“Every April 7th, Sero Aghabekyan made holiday postcards, wrote beautiful wishes, added heart emojis and gathered field flowers to give to not only me and his sister Sirush, but also to random women on public transport,” recalled a tearful Hasmik Gasparyan, “His ultimate purpose was to bring joy to people, as God brings joy to our lives,” she continued.
Gasparyan lost her son Sero in the 2020 Artsakh War.
He loved to celebrate motherhood on April 7, which marks Annunciation Day of the Holy Virgin in the Armenian Apostolic Church. The solemnity and annunciation of the Virgin Mary are celebrated as a blessed day for mothers and women awaiting the joy of motherhood.
The 44-day war has deprived thousands of mothers of the festive significance of this day. Their sons no longer gift them with a bouquet of flowers. They do not receive their loving embrace. These mothers are struggling every day, trying to find strength within themselves to make their sons’ dreams come true.
Gasparyan is one of those thousands of mothers. A 45-year-old single mother, she raised two children: Sero and Sirush. Sero was a professional dancer and a graduate of the State College of Dance in Stepanakert. He worked for a year in the State Dance ensemble and then decided to move to the village and become a dance teacher for schools in Chartar, Martuni and Gishi. Baghdasaryan said her son wanted the talented children of the villages to have the opportunity to learn, sing and dance.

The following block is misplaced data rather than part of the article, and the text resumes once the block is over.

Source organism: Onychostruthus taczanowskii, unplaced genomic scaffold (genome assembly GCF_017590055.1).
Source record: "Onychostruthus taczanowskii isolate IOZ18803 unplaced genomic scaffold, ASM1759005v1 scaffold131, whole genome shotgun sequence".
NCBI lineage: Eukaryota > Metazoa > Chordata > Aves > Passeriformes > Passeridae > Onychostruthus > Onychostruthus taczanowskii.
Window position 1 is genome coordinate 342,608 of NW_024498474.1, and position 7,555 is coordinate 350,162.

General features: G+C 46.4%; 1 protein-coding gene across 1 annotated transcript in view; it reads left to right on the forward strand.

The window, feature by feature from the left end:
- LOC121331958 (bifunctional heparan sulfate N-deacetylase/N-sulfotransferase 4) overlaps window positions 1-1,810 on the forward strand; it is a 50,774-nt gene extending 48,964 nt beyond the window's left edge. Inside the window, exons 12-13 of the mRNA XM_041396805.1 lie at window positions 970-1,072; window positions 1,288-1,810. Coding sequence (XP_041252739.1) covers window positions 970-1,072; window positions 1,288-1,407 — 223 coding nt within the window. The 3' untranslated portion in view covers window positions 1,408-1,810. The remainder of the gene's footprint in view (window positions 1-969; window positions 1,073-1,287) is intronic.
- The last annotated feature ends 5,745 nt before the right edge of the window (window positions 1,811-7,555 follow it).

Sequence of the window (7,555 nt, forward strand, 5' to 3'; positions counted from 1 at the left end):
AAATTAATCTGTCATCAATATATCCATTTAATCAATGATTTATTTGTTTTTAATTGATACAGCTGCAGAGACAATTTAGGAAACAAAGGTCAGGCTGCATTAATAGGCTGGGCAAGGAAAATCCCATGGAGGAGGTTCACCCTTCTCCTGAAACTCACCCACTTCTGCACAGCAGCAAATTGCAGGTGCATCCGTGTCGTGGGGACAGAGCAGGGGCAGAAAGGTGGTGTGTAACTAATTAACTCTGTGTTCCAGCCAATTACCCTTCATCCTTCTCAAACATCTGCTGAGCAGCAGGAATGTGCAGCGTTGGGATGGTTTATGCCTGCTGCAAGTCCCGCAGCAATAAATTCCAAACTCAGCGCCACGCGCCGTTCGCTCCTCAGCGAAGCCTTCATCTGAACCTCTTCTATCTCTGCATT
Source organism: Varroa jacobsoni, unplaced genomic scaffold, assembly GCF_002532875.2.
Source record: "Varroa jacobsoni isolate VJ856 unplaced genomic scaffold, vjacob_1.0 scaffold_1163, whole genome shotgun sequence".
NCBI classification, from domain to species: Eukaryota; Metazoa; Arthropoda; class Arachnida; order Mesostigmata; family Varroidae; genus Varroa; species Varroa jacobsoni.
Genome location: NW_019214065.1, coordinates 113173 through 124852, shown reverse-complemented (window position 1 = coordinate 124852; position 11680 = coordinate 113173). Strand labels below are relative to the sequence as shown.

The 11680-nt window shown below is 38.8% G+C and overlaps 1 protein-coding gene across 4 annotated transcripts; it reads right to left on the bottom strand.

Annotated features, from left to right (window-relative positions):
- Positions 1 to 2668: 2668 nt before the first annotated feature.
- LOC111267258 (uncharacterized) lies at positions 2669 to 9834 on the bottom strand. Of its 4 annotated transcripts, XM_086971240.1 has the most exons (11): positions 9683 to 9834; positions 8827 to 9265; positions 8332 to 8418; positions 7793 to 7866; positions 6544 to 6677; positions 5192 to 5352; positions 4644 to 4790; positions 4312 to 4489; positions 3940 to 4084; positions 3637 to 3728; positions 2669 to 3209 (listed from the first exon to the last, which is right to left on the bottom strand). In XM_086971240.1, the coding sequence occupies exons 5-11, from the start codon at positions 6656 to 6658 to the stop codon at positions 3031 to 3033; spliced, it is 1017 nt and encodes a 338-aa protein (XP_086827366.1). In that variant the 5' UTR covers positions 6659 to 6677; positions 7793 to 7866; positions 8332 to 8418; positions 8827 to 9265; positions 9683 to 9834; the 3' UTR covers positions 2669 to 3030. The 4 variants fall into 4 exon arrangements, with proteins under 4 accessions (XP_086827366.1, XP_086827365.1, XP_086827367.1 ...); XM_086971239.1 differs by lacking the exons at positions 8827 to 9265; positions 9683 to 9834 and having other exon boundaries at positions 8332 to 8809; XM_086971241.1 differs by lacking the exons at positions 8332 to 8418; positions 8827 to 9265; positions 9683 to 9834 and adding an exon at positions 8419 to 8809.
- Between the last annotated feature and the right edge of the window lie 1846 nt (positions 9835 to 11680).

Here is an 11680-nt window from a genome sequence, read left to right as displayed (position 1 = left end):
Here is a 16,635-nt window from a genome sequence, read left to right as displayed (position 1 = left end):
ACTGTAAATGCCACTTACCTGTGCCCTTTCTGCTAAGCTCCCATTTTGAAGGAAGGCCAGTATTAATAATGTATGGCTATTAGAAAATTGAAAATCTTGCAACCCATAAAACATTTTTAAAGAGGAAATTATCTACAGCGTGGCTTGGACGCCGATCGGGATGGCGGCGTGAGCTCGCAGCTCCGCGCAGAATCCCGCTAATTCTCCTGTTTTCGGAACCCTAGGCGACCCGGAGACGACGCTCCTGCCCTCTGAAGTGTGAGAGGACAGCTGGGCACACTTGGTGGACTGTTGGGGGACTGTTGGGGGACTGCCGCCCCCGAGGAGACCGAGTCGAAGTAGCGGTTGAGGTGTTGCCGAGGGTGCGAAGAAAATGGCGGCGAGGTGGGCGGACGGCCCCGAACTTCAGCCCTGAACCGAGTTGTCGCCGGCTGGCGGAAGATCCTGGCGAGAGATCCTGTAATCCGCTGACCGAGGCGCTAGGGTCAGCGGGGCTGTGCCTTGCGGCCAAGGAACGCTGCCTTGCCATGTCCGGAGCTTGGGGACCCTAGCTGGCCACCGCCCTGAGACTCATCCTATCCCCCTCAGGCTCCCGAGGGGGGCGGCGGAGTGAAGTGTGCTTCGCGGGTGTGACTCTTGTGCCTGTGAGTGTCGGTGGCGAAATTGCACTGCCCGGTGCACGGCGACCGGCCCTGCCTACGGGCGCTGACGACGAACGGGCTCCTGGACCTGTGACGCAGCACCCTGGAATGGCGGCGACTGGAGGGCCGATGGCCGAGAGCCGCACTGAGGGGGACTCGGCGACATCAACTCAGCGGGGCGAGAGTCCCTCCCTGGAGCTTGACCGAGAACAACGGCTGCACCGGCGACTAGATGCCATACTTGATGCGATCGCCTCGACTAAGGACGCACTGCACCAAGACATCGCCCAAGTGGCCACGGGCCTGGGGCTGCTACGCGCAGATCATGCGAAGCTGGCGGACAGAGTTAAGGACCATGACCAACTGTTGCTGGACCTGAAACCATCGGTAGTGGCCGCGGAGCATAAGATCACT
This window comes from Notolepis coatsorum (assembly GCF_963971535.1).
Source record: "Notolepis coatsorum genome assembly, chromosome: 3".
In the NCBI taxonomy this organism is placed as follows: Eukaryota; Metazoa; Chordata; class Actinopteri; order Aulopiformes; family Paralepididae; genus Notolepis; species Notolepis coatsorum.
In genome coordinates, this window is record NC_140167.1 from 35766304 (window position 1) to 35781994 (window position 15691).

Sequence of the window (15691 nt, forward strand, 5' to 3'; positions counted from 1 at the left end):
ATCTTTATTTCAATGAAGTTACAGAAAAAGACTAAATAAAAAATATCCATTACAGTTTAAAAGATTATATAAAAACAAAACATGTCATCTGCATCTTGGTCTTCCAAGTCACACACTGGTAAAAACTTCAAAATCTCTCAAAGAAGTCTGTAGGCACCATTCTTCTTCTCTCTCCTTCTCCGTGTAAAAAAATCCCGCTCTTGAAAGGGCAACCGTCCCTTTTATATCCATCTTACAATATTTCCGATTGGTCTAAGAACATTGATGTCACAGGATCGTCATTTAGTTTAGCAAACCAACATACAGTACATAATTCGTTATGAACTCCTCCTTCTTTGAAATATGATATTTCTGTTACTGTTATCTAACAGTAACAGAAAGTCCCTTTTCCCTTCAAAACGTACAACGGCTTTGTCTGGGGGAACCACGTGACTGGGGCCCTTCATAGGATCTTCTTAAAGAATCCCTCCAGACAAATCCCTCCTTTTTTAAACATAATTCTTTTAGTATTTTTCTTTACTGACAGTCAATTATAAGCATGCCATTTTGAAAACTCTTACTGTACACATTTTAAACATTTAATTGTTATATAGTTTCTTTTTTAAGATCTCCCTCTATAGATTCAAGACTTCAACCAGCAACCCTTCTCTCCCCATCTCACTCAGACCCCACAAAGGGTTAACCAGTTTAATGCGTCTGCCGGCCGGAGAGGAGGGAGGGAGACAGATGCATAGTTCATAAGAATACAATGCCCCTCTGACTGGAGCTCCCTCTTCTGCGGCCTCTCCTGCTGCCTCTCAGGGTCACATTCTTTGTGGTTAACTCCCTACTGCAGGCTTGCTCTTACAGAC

In the notebook left by Sero, we read:
“You cannot find a better way than the national dance to influence a person, nourish him from national roots and make the national dance more versatile: to sing and dance in Armenian. This will sustain the eternity of our nation.”
Then we read, “Dance is a celebration that elevates our human essence. It is through dance that we are able to embody the most abstract thoughts and discover what we cannot see or name.”
Sero was a dreamer. He dreamed of studying abroad as a stage director and coming back to Artsakh to establish dance theater. He also dreamed of collecting enough money to sew folk costumes for his students with his mother, who is a seamstress.
Gasparyan continues to do tailoring, even though she gave up learning that craft. After rediscovering God, as she explains, she seems to have gained new strength and wants to study to become a designer, buy a better sewing machine and fulfill her son’s dreams. “What keeps me alive is God’s love,” she says. “The more I love God, the more I feel close to my son.”
When Azerbaijan launched the 2020 war in Artsakh, Sero immediately volunteered and went to the battlefield. He encouraged his fellow comrades and assured them that everything will be fine. Sero went to the battlefield with a smile on his face.
During the war, he came home to change his clothes just once and told his mother that things were different on the battlefield. His fellow soldiers were like family to him, and he tried to take care of them. He was only 21 years old when he died on the battlefield; he succumbed to his burn injuries from a military drone strike.